David, I agree with your conclusion but not totally with how you arrived at it.
> In the USA, the most precisely measured people are the > most handsomely rewarded. Sports & other entertainment > folks.
Assembly line workers are precisely measured and the disparity between their pay and a top athlete's pay is large. With the Film sub-industry, your ability to get callbacks is your single metric of importance in your asking price. If 2 or 3 producers want Claire Danes for their films simultaneously, she's in a position to ask for a higher percentage of gross revenues. Our industry flooded the market with labor in the latter 90's, effectively stagnating pay levels. Furthermore, executives started questioning the worth of our product to their organizations post-2K. This drove the search for cheaper labor.
> Technical folks are "above" that sort of thing, leaving > executives to measure our performance by: high salaries, > bug counts, missed dates, incomplete features... Leaving > execs to realize: Hey! I can buy the last 4 for 1/16 the > price overseas!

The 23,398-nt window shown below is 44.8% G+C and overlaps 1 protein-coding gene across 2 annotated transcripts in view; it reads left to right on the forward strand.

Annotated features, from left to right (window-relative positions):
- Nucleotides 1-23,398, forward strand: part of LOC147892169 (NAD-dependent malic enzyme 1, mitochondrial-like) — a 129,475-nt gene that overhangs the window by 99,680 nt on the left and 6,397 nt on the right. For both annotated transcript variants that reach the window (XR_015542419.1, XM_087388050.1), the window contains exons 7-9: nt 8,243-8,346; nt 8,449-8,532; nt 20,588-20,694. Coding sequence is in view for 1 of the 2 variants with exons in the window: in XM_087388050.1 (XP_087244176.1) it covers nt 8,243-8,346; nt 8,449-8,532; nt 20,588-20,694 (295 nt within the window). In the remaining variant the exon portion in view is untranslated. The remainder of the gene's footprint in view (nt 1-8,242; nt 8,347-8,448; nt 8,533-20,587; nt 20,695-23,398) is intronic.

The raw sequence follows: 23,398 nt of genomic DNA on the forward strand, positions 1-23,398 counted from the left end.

Professional baseball has a large contingent of South American and Asian players. Yet, pays are still considerably higher than in our profession. It gets back to the value executives assign to our products in their organizations.
> There isn't a metric that will satisfy everyone, but there > *has* to be some way for your group/dept to measure > itself. Otherwise, how do you know you're doing things > better? > > It is in our interest to develop meaningful metrics.